The federal government announced on Saturday it signed an agreement for a $2.8 billion trust fund for Indigenous bands who were seeking reparations for what they describe as the damage caused to their people through the residential school system.

The pending fund responds to a class-action lawsuit against the government of Canada, which more than 300 Indigenous bands filed against the Crown.

Minister of Crown-Indigenous Relations Marc Miller said the settlement shows Canada’s ability for constructive dialogue and for resolving historic grievances outside the court system.

“Together, we have developed a settlement that will support the Band class members in their healing journeys for generations to come,” he said.

The settlement is not yet official, as it must be approved by the Federal Court. Representatives of the Indigenous and Crown parties are expected to meet on Feb, 27.

The $2.8 billion is planned to support healing, wellness, education, heritage, language and commemoration.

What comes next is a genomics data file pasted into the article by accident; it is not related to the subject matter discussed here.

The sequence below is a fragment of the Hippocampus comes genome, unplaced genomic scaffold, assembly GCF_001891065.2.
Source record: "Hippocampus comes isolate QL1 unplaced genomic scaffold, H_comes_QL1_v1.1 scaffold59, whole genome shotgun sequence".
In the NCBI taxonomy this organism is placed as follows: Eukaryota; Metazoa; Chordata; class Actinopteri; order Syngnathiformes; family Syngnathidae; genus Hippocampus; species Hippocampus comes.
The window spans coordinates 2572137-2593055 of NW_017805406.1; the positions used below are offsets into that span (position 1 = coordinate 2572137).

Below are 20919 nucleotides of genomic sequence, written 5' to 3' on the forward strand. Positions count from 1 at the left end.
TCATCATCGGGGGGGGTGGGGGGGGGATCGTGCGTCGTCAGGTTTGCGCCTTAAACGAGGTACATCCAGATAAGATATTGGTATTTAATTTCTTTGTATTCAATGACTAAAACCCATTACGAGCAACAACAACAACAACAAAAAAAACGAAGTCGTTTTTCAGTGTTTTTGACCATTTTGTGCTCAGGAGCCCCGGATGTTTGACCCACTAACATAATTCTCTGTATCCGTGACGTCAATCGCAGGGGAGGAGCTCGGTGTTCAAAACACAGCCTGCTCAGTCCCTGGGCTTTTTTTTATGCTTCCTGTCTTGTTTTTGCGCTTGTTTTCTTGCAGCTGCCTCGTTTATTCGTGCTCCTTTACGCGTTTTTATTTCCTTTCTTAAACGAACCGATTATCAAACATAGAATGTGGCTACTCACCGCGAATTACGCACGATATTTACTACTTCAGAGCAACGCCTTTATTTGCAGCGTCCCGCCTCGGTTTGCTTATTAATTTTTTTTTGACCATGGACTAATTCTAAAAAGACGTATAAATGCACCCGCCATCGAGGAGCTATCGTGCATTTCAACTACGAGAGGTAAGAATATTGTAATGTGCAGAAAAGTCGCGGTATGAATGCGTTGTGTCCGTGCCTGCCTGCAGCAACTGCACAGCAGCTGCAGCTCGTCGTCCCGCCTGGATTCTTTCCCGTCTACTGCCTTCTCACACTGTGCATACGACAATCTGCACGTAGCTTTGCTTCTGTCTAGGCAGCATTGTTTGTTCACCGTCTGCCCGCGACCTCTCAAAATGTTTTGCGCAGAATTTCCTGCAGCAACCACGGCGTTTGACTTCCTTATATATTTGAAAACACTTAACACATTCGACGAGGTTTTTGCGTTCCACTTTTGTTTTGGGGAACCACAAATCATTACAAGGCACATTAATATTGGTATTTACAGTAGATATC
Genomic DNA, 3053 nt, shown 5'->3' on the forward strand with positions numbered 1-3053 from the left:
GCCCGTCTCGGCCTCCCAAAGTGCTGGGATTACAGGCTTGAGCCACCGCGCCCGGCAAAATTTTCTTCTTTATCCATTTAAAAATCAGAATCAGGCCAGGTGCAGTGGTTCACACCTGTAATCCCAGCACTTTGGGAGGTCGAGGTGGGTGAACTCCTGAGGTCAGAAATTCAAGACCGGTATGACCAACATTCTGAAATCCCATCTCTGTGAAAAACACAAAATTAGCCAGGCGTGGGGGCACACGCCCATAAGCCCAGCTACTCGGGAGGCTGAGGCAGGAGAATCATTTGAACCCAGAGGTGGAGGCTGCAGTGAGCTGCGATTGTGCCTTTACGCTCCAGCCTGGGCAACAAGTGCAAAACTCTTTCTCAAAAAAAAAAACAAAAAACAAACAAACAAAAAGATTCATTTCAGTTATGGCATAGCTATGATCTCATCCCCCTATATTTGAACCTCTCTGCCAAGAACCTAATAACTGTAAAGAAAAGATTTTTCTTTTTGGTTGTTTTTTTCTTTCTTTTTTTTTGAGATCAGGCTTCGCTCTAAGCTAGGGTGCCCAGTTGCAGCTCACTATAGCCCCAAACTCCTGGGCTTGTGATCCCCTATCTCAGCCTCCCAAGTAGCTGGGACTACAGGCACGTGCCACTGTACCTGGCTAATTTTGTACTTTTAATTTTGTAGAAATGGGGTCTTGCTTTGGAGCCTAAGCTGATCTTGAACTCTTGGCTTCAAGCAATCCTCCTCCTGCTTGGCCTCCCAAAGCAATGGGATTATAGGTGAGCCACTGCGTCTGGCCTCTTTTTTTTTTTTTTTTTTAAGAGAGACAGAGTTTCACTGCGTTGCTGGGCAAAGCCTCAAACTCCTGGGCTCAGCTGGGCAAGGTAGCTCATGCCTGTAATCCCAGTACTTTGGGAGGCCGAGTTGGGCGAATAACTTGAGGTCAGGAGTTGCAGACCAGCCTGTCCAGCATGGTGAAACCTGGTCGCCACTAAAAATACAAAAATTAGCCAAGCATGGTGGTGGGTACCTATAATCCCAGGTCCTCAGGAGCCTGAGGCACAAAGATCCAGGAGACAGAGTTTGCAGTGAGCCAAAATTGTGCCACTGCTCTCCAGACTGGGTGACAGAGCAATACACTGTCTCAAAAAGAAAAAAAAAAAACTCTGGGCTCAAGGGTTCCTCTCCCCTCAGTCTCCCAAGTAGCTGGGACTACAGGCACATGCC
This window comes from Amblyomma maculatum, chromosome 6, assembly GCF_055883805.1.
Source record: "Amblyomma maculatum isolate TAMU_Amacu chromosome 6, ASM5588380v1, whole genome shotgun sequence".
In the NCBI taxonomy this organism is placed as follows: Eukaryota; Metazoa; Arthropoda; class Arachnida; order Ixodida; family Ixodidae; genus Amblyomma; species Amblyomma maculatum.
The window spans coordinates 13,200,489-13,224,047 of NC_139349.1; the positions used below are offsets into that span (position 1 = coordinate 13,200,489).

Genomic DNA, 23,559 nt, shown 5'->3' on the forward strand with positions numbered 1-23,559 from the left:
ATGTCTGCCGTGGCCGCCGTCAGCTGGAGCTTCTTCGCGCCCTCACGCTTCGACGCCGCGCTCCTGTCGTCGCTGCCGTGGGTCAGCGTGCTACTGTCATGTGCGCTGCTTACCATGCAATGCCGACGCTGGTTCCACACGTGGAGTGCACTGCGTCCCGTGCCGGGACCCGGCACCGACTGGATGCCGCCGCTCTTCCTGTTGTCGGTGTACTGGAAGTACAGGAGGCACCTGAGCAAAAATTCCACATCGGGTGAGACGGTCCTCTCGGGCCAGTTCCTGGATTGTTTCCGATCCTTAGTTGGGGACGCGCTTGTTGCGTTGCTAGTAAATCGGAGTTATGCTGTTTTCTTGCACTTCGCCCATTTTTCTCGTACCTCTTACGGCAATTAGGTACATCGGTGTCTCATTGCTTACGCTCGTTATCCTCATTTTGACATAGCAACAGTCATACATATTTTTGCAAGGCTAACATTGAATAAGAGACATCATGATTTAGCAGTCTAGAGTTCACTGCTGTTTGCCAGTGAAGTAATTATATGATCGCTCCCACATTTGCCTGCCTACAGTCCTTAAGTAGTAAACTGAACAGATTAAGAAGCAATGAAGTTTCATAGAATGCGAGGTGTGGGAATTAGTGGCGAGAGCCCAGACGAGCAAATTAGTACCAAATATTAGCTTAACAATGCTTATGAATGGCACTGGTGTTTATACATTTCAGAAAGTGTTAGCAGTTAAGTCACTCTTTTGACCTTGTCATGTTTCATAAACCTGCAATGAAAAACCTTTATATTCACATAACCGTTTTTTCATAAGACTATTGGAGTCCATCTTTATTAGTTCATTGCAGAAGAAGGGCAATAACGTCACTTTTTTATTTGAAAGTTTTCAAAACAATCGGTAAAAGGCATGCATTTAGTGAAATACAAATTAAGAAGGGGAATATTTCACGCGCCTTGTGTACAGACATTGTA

A board of elected Indigenous directors will choose how the money is spent on three main goals: reviving Indigenous language and culture, protecting Indigenous heritage, and securing Indigenous well being.

It is not the first time Canada settled for the damage of its residential school system.

In 2006, Canada announced its “Indian Residential Schools Settlement Agreement,” which established a $1.9 billion trust fund to make payments to the victims of residential schools. 

Those eligible received $10,000 for their first year at a residential school, plus $3,000 for every additional year.

Fifteen years later, in 2022, Canada announced a separate settlement with victims who only attended residential school during the daytime.

The settlement consisted of $10,000 for victims, $50 million for the creation of a society to support Indigenous healing, $9.6 million for victims’ past legal fees, and $2.5 million for victims’ ongoing legal fees.